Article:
Saudi Arabia urges Taliban to reverse university ban for Afghan women

Saudi Arabia’s foreign ministry on Wednesday expressed regret over the decision by Afghanistan’s Taliban-led government to suspend the access to the university to the students and called on the Taliban to reverse the measure, the official Saudi press agency (SPA) reported.

The Taliban’s ban on university education for women is contradictory to “giving Afghan women all their legal rights, chief among which is the right to education, which contributes to supporting security, stability, development and the prosperity of Afghanistan and its sister people,” the ministry said. said in a statement released by SPA.

For the latest headlines, follow our Google News channel online or via the app.

The Taliban on Tuesday suspended university access for female students, drawing condemnation from foreign governments and complicating the Taliban administration’s efforts to gain international recognition.

The following are reactions from the United Nations, foreign governments, and human rights groups.

Stephane Dujarric, spokesperson for the United Nations:

“It is another very worrying movement and it is difficult to imagine how the country can develop, face all the challenges it has, without the active participation of women and the education of women.”

Antony Blinken, United States Secretary of State:

“Deeply shocked by the Taliban’s announcement to deny women the right to a university education. Afghan women deserve better. Afghanistan deserves better.”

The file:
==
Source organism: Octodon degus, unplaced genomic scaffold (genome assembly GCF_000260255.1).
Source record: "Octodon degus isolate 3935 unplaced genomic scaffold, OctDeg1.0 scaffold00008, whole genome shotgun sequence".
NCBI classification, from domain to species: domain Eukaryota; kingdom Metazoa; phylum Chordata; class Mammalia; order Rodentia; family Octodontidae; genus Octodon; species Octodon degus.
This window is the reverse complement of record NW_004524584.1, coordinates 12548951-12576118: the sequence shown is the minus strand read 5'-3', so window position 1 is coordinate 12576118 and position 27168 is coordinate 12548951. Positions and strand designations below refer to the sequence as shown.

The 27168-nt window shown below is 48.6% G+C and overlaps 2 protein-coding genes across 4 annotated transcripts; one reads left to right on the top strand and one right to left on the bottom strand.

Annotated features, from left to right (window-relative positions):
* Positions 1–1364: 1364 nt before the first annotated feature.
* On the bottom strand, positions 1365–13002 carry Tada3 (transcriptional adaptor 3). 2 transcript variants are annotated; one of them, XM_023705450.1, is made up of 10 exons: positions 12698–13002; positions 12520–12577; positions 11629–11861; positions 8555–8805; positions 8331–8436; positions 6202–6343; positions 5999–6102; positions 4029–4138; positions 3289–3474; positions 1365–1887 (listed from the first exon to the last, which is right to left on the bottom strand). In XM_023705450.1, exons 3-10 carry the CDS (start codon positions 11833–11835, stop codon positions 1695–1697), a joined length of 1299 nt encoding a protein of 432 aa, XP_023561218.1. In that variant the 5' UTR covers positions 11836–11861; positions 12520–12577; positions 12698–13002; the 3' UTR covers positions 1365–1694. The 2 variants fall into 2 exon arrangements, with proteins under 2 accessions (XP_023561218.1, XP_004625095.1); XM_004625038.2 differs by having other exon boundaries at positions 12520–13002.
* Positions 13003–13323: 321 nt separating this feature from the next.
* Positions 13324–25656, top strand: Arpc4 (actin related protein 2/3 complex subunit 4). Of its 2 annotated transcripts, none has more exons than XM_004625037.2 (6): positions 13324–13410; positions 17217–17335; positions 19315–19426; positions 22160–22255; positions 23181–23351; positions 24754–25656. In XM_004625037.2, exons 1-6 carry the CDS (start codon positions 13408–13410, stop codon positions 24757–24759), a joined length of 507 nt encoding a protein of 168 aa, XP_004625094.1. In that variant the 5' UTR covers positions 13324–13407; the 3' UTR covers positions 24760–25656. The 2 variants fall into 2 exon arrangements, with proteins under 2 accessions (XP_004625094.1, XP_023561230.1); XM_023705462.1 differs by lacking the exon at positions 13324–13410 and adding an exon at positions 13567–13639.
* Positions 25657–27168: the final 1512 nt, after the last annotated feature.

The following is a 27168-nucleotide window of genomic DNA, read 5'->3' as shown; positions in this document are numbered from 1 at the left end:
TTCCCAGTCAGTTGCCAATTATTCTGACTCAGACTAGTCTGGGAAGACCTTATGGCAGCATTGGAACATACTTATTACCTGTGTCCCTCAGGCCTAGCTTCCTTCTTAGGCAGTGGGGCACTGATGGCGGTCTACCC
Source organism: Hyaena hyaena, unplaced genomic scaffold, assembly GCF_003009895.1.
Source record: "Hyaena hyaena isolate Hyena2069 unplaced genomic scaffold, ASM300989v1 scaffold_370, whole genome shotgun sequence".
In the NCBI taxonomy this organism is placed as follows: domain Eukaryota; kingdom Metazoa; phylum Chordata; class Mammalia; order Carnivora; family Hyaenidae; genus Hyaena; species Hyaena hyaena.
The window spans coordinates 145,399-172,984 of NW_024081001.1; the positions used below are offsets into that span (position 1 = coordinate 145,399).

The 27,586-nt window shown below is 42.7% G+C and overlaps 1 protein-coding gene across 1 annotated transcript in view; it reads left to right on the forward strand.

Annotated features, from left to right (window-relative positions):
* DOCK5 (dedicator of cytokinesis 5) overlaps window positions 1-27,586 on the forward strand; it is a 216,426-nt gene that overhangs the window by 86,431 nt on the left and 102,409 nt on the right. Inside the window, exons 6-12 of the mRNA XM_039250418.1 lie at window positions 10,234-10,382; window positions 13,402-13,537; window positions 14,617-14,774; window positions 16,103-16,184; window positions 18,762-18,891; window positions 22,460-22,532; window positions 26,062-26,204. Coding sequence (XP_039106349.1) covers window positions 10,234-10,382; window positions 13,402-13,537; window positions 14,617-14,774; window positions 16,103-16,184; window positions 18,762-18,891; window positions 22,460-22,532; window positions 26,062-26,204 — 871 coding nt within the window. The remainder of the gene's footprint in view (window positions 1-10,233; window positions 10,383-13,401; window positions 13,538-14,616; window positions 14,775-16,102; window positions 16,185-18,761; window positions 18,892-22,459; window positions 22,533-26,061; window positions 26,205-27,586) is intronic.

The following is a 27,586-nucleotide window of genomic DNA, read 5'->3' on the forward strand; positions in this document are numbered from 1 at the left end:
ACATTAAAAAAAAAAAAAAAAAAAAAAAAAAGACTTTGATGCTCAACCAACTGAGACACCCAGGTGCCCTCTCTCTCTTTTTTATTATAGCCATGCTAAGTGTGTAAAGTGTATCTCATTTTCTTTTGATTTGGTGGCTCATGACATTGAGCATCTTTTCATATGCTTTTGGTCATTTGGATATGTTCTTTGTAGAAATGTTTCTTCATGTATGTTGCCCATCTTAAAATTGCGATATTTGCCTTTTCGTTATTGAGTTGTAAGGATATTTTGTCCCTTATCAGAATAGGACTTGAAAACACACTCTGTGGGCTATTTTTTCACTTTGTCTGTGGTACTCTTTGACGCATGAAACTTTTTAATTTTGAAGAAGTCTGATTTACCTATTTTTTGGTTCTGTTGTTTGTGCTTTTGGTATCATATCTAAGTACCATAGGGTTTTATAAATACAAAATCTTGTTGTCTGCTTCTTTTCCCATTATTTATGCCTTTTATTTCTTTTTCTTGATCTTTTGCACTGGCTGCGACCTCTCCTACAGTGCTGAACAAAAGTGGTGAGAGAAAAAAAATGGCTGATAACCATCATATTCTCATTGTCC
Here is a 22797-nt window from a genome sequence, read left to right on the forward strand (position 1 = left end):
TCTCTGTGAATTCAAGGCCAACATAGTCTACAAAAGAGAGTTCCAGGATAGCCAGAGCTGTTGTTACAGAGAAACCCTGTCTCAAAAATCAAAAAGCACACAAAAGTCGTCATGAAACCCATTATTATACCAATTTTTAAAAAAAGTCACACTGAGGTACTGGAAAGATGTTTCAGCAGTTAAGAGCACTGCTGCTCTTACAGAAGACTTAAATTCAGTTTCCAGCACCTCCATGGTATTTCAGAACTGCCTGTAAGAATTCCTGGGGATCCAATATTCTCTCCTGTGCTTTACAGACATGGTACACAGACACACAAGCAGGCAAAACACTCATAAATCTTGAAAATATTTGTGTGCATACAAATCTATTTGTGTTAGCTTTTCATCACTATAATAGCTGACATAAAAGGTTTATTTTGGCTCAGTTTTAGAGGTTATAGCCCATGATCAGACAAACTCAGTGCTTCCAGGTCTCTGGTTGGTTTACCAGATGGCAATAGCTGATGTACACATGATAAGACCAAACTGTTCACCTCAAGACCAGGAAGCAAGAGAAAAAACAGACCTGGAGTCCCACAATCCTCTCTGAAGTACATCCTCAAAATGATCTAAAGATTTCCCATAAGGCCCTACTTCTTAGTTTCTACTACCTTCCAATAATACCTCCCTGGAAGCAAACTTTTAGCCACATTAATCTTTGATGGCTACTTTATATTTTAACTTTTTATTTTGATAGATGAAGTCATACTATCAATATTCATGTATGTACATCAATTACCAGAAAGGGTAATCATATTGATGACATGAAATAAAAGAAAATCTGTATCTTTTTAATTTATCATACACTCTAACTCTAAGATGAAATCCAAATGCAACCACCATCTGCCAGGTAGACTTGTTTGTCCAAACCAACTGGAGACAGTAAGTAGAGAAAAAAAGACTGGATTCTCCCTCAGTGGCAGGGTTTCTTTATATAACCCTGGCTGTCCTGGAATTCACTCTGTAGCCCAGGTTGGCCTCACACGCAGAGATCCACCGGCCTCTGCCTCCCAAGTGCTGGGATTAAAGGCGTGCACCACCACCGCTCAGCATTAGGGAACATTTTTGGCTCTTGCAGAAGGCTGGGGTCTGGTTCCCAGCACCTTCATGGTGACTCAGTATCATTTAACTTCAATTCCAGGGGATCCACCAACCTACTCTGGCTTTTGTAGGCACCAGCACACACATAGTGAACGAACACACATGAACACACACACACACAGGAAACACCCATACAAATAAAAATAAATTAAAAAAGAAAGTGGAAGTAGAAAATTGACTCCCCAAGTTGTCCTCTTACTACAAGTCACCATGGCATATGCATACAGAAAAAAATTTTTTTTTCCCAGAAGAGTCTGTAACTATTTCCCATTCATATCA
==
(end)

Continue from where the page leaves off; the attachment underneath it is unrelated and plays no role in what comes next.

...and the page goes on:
“The Taliban have just definitively backtracked on their goal of being accepted by the international community.”

Qatar Ministry of Foreign Affairs:

“The State of Qatar expresses its deep concern and disappointment at the Afghan interim government’s decision to suspend girls’ and women’s studies in Afghan universities.

See also  array

“As a Muslim country where women enjoy all their rights, especially education, the State of Qatar calls on the Afghan interim government to review its decision in accordance with the teachings of the Islamic religion on women’s rights.”

Annalena Baerbock, German Foreign Minister:

“By destroying the future of girls and women in Afghanistan, the Taliban decided to destroy the future of their own country. I will put the issue on the G7 agenda tomorrow. The Taliban can try to make women invisible, but they won’t succeed: the world is watching.”

Barbara Woodward, British Ambassador to the United Nations:

“(It is) another egregious restriction of women’s rights and a deep, deep disappointment to every single student. It is also another step for the Taliban to move away from a prosperous and self-sufficient Afghanistan.”

Melanie Joly, Minister of Foreign Affairs of Canada:

“The Taliban announced that they are suspending female students from attending universities, denying them the prospect of a better life. Equal access to all levels of education is a right to which all women and girls are entitled. We condemn this scandalous violation.”

Pakistan Ministry of Foreign Affairs:

“We firmly believe that every man and woman has the inherent right to education in accordance with the injunctions of Islam. We strongly urge the Afghan authorities to review this decision.”

Agnes Callamard, Secretary General, Amnesty International:

“It is hate, another expression of violence to maintain and preserve the power of men over women, to keep women in a small space without air. This is what the Taliban are doing with Afghanistan. A prison for women.

See also  Western News - Western students and alumni among London's '20 20-somethings'

With Reuters.

Read more:

Pakistan ‘disappointed’ by latest ban on women, but still wants Taliban commitment

US and UN condemn Taliban suspension of women in universities